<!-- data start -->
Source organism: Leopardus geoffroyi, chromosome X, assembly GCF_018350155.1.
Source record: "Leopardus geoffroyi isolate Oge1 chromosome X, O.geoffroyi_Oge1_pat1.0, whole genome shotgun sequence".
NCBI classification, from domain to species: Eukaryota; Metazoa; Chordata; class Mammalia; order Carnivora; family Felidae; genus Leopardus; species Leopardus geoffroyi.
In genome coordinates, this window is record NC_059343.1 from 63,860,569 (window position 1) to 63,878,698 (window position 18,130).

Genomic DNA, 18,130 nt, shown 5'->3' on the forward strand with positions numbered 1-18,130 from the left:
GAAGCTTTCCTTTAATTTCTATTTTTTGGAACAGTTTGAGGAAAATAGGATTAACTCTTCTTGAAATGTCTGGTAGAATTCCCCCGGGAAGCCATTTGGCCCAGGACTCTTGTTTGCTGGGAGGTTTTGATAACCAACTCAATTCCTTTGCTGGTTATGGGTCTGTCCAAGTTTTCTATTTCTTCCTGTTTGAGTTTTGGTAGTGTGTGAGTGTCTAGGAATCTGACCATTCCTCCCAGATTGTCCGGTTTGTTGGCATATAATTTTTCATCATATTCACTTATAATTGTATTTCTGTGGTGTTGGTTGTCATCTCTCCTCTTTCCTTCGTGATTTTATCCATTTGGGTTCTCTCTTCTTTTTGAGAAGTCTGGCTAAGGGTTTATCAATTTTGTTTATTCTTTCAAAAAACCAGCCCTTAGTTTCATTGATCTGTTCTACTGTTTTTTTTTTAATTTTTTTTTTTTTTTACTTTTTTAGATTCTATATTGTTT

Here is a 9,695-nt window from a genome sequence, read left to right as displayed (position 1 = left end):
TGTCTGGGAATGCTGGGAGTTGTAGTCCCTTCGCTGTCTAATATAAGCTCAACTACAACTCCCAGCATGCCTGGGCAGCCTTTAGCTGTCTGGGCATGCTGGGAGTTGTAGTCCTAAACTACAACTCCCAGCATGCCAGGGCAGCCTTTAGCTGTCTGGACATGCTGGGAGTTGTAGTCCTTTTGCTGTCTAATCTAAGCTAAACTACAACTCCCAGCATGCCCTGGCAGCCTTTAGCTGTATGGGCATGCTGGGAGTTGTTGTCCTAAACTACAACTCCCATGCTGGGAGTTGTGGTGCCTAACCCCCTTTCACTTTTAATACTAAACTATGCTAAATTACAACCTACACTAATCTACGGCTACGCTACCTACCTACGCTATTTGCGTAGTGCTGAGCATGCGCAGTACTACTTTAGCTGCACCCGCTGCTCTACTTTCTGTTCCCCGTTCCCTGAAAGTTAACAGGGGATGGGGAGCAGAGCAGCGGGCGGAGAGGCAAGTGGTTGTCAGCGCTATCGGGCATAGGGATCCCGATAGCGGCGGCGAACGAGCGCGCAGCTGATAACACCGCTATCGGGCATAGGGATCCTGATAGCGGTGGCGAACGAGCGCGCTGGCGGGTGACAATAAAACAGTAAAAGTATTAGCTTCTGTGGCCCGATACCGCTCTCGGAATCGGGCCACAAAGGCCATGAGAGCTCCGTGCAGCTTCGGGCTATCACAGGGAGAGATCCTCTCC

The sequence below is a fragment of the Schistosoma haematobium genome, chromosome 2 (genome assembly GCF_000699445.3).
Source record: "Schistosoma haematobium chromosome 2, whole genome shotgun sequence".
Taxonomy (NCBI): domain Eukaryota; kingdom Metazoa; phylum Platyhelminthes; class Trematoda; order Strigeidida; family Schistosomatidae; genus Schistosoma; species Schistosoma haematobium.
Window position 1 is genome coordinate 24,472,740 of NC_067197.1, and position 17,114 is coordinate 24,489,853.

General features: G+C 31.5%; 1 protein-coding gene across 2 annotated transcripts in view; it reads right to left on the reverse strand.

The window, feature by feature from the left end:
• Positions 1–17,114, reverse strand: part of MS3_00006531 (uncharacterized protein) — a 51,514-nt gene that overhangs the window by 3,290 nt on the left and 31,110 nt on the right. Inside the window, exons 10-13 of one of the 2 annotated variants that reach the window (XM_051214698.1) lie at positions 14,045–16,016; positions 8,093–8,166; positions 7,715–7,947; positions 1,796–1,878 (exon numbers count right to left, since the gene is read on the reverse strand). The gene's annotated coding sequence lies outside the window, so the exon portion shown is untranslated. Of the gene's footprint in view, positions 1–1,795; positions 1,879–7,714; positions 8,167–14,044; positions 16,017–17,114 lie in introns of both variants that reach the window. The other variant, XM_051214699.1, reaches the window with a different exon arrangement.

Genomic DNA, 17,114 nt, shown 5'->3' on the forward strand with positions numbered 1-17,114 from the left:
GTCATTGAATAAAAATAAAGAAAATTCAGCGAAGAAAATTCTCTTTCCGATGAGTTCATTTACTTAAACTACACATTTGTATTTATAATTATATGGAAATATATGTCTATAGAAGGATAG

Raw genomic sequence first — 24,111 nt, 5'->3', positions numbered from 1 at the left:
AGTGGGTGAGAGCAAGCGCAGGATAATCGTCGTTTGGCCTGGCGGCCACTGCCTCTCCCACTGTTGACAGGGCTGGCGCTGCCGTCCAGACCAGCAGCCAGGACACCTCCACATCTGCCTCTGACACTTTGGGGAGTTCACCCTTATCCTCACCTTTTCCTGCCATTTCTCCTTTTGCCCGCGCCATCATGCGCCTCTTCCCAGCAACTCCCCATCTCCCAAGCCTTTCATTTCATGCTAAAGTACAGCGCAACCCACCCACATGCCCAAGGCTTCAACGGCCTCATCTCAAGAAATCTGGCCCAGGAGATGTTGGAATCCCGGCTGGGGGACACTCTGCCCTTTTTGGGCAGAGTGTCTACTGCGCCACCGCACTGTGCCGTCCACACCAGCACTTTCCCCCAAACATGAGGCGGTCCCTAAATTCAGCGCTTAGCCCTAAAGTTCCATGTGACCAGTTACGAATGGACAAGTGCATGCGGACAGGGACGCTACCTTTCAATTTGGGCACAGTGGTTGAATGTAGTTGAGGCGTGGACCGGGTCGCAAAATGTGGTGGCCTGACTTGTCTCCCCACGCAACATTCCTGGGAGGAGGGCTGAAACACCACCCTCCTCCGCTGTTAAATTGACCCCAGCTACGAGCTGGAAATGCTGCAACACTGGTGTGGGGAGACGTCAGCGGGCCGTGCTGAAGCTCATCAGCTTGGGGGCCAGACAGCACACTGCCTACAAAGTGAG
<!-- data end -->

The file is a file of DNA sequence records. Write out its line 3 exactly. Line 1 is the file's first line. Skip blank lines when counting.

NCBI classification, from domain to species: Eukaryota; Metazoa; Chordata; class Mammalia; order Carnivora; family Felidae; genus Leopardus; species Leopardus geoffroyi.